It doesn’t have to be about anything. A work of art can’t speak; at best it can declare on behalf of the artist, but beyond that – it has no definitive voice. It can mean anything to anyone regardless of content. This isn’t a bad thing, you have to understand just what it is you are putting out there, why you are putting it there, and then await its reception. It exists on its own, without you. Make what you like, make it better, then move on to the next thing – and make that better than the last.
This is not some meta-photography, photography. This is simply creation. Humans are consumed by the ability to create. I can make this. Therefore I do. I can be better. Therefore I try.
What is the necessity of concept? Did it exist before Conceptual Art? Is it simply an excuse to place two objects together, without similarity, and claim that they do? Is it simply an excuse to do what you want? Hide behind nothing, no concept can cover a simple desire to create.
Art without concept. Not some simple-minded approach that produces a general milieu, a flood of rehashed kitsch (or whatever we call it, some 80 years later), but purposeful creation.
It is a surprising fact that today’s painter of genius possesses very little scientific knowledge in comparison with the unimaginative technician. The technician has already long worked with this knowledge. Thus from the field of optics he uses, for example, phenomena of interference and polarization, subtractive and additive blends of light, etc. But that these should be used as much as matter of course in creating colored displays seems at present a utopian idea, despite the fact that the sole argument leveled against their use is a misunderstood appraisal of the process of artistic activity. People believe that they should demand hand execution as an inseparable part of the genesis of a work of art. In fact, in comparison with the inventive mental process of the genesis of the work, the question of its execution is important only in so far as it must be mastered to the limits. The manner, however – whether personal or by assignment of labour, whether manual or mechanical – is irrelevant.
One can never experience art through descriptions. Explanations and analyses are at best an intellectual preparation. They may, however, encourage one to make a direct contact with works of art.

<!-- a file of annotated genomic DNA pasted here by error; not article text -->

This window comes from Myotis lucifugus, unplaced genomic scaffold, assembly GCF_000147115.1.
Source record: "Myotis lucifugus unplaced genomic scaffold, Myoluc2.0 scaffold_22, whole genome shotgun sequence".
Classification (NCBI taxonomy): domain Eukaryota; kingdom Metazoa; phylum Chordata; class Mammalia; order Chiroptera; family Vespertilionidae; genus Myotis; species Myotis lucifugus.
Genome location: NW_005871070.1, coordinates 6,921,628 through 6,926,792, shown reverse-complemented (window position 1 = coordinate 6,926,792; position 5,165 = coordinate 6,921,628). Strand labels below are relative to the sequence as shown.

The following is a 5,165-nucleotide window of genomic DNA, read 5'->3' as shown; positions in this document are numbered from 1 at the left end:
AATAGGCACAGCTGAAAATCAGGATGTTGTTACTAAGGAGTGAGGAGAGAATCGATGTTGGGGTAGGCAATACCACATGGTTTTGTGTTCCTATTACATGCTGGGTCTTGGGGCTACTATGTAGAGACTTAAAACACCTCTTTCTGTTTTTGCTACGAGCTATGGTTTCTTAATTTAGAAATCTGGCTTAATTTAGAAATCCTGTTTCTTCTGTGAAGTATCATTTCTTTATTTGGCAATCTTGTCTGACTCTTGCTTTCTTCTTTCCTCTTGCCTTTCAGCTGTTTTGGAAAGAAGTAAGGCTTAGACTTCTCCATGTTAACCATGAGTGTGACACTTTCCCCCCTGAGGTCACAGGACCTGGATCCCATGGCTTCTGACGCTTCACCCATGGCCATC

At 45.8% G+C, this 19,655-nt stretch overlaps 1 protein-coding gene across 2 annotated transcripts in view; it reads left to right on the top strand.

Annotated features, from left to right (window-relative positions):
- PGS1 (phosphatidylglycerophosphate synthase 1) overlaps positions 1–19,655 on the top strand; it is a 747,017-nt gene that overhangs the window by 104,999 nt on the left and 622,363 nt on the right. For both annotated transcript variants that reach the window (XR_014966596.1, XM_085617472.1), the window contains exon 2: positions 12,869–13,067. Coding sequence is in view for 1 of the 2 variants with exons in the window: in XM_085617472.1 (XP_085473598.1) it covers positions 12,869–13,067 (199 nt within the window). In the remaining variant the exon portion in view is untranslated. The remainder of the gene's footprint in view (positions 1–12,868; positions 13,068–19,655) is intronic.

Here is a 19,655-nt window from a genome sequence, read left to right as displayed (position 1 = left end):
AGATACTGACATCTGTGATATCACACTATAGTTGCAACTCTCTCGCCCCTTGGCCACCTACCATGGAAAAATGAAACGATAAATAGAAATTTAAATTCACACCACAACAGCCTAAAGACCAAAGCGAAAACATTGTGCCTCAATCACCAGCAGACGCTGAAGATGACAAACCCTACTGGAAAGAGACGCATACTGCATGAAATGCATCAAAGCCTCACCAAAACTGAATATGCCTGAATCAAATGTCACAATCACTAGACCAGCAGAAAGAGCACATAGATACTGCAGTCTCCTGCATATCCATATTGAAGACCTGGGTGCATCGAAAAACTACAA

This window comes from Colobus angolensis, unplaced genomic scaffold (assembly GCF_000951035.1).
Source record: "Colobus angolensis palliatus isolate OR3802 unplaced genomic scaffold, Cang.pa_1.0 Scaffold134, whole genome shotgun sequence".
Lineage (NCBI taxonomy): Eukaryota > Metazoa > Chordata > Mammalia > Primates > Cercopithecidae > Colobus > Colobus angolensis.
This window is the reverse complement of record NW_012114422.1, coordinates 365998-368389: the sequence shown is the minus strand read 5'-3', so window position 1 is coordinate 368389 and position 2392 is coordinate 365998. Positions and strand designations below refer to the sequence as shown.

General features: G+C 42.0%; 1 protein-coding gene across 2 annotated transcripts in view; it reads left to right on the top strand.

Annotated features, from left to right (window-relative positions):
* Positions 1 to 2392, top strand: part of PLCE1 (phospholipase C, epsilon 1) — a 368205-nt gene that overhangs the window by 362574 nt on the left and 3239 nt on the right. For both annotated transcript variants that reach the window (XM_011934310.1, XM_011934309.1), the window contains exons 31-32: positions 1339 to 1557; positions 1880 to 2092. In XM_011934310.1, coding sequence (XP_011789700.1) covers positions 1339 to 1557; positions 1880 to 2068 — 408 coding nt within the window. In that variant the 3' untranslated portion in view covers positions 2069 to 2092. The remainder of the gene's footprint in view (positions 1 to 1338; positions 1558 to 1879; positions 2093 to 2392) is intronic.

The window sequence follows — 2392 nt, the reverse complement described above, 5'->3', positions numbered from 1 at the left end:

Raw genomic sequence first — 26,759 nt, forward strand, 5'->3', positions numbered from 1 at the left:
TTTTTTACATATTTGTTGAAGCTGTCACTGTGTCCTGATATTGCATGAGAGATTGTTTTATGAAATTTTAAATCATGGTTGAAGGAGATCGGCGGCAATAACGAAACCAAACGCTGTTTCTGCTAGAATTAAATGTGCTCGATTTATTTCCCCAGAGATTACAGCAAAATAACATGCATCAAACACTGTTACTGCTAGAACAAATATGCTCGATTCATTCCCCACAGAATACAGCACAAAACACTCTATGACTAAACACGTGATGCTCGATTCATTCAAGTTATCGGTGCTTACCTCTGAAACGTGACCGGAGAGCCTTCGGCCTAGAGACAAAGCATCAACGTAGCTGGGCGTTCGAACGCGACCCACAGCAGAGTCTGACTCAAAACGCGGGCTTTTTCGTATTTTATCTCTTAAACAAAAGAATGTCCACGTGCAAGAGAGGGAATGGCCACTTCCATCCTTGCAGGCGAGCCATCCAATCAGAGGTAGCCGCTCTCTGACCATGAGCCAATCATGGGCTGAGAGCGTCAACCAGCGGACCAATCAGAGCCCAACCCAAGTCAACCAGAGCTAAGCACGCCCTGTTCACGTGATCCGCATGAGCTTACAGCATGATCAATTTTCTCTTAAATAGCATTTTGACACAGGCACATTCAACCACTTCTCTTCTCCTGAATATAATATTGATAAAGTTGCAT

The moment art is made, it gains weight. It is literal. Theory is just what its name implies – the theoretical; it is not law, it does not exist as art does. To bridge the gap is not to create on the others behalf, it is to arrive at a synthesis that is greater than the sum of the two parts. Art is the antithesis of Theory. Theory is the thesis, at most it is the first step – the preparation, or an exercise – it cannot be compared to its subject, yet the two coexist. Neither subservient nor dominant.
“…a saturation of magnificent signs that bathe in the light of their absence of explanation.” -Histoires du Cinema
Perhaps the answer lies in presentation. If the images were assembled in a way that would function as a fractured, discontinuous sequence – or multiple sequences – which would gain significance only when considered in this arrangement of complexity and interrelatedness. What occurs in rapid succession on the cinema screen would be produced simultaneously (not, in succession) on the wall.
Images that do not look for similarity in heterogeneity, but reveal differences in a homogeneous system.
The image may look like a Pollock in its formal qualities, but it simultaneously reveals itself to be an image of saliva. The photograph serves as a critique of abstraction; because the medium is grounded in representation, it paradoxically becomes the ideal choice for probing the dichotomy between abstraction and representation – for understanding and challenging the language of abstraction.
Images from this week:
Aby Warburg and the image in motion / Philippe-Alain Michaud
Histoires du Cinema / Jean-Luc Godard
Malerei Photographie Film / Laszlo Moholy-Nagy
Laszlo Moholy-Nagy and Painting Photography Film: A Guide to Narrative Montage / Andrea Nelson
Of Other Spaces, Heterotopias / Michel Foucault
The New Vision / Laszlo Moholy-Nagy
What is Enlightenment? / Michel Foucault
What is Enlightenment? / Immanuel Kant
How I came to Photograph Clouds / Alfred Steiglitz
Photographies / Jean Baudrillard
Photo Meaning / Allan Sekula
Visual Pleasure and Narrative Cinema / Laura Mulvey
Film Form / Sergei Eisenstein
Avant-Garde and Kitsch / Clement Greenberg